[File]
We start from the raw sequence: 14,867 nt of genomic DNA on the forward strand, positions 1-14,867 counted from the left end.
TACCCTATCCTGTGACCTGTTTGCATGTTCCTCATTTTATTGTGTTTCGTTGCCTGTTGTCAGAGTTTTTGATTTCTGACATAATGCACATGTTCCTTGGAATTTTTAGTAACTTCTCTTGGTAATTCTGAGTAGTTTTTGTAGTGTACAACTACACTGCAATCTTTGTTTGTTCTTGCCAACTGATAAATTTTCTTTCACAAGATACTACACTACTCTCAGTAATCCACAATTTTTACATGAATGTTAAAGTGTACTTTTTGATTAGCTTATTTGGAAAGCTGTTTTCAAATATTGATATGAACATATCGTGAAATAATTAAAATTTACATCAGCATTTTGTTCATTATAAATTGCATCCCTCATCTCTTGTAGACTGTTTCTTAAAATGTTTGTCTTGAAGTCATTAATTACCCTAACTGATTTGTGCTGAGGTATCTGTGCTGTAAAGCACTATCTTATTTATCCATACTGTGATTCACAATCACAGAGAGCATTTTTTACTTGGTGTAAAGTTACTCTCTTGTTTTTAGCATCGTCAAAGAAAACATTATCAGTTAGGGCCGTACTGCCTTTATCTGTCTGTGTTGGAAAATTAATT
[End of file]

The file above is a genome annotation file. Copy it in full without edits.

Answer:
We start from the raw sequence: 14,867 nt of genomic DNA on the forward strand, positions 1-14,867 counted from the left end.
TACCCTATCCTGTGACCTGTTTGCATGTTCCTCATTTTATTGTGTTTCGTTGCCTGTTGTCAGAGTTTTTGATTTCTGACATAATGCACATGTTCCTTGGAATTTTTAGTAACTTCTCTTGGTAATTCTGAGTAGTTTTTGTAGTGTACAACTACACTGCAATCTTTGTTTGTTCTTGCCAACTGATAAATTTTCTTTCACAAGATACTACACTACTCTCAGTAATCCACAATTTTTACATGAATGTTAAAGTGTACTTTTTGATTAGCTTATTTGGAAAGCTGTTTTCAAATATTGATATGAACATATCGTGAAATAATTAAAATTTACATCAGCATTTTGTTCATTATAAATTGCATCCCTCATCTCTTGTAGACTGTTTCTTAAAATGTTTGTCTTGAAGTCATTAATTACCCTAACTGATTTGTGCTGAGGTATCTGTGCTGTAAAGCACTATCTTATTTATCCATACTGTGATTCACAATCACAGAGAGCATTTTTTACTTGGTGTAAAGTTACTCTCTTGTTTTTAGCATCGTCAAAGAAAACATTATCAGTTAGGGCCGTACTGCCTTTATCTGTCTGTGTTGGAAAATTAATT